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Genre Sci-Fi

Lucy is a high concept sci-fi action film from Luc Besson, starring Scarlett Johansson and Morgan Freeman. The subtitle on the movie poster for Lucy reads "The average person uses 10% of their brain capacity. Imagine what she could do with a 100%.". This intriguing premise is what attracts and repels in what seems like a mash up of Besson's greatest hits.

Luc Besson is a filmmaker, who has earned his stripes as a director with films like The Big Blue, La Femme Nikita, The Professional and The Fifth Element. From writing and directing to producing, he's amassed a huge filmography of screen credits, making him an influential and powerful filmmaker. In a nutshell, he calls the shots and makes the films he wants to make.

In his latest film, Lucy, we're confronted by a scenario that could be described as The Fifth Element meets La Femme Nikita. Instead of Nikita or Leeloo, it's Lucy who is forced to take a new identity and able to develop special abilities in a dangerous world.

The trailer for Lucy screams The Matrix, Limitless and Hannah, giving us the full Scarlett treatment and raising expectations. In reality, Lucy is more like Johnny Mnemonic meets Transcendence. Instead of carrying data in her head, a new wonder drug has been surgically transplanted on her person. Then, her superhuman abilities and the film's philosophical aspirations echo Transcendence and punctuate intense, mesmerising and raw sci-fi action.

The concept helps structure her evolution like a time bomb as we see her brain activity increasing from 10% to 100%. As the wonder drug permeates her system she becomes more aware, smarter and able to use her mind for a range of superhero-level feats from telekinesis to mind reading. It's exciting to see Johansson's character continually evolving, challenging the idea of what lies dormant in our heads. However, the sci-fi concept walks a thin line as Lucy goes from human to god.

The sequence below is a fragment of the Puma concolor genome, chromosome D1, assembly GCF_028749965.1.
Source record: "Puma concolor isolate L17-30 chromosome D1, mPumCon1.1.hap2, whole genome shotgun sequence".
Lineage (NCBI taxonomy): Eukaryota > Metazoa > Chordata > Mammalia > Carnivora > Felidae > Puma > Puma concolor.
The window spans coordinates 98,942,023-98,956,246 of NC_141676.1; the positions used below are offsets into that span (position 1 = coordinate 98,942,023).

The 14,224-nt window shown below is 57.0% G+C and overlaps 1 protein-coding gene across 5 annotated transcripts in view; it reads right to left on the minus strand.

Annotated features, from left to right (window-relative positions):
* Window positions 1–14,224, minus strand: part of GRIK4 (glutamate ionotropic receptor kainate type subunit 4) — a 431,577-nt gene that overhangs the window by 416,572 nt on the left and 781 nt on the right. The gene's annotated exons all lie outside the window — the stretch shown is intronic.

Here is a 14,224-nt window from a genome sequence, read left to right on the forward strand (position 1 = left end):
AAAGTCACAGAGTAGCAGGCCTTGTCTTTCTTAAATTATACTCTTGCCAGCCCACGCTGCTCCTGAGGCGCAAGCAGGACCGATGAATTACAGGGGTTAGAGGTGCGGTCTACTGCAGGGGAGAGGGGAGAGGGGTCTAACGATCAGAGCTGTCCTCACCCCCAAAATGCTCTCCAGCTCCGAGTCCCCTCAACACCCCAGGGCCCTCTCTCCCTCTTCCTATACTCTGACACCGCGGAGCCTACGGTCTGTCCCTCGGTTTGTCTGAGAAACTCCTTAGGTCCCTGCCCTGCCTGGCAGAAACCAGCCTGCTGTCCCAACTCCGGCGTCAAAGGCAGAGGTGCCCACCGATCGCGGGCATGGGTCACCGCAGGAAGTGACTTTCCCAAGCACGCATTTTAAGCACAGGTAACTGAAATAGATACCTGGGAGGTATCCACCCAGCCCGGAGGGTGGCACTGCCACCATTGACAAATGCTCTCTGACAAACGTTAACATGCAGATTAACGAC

Unfortunately, while intense and entertaining at times, Besson lets the line out a little too much. Instead of reeling us in, we become aware of just how ridiculous some of Lucy's antics are, within a worldly context. Throwing some wildlife documentary images on-screen and backing it up with a few choice words from an intermittent lecture by Morgan Freeman isn't enough.

While the action visuals are mesmerising, and Johansson is cool and totally committed to the performance, it often feels like it's folding back on itself, turning from high concept to self-parody. The opening is gritty, violent and makes an impact like something from The Professional. Moving forward, from the moment Lucy breaks free of her shackles, it just seems out there and too over-the-top to be taken seriously.

We love Scarlett and desperately want Lucy to wow us, but the borderline cheesy tone, loose science and muddled storytelling isn't enough to support the comic book visuals. Lucy would have had more license if she was an alien, but Scarlett already did that in Under the Skin, and that would have taken away from the exploration of the mind's potential.

All in all, it just feels like a beautiful misfire. We're entranced by Johansson, intrigued by Besson's "Weapon X" story, awe-inspired by the imaginative visual effects yet derailed by the anything-is-possible tone, amused by the silly-serious moments and thrown by the baffling-to-ridiculous human science. Ironically, this makes Lucy a film best enjoyed with your brain on standby mode.

The bottom line: Misfire

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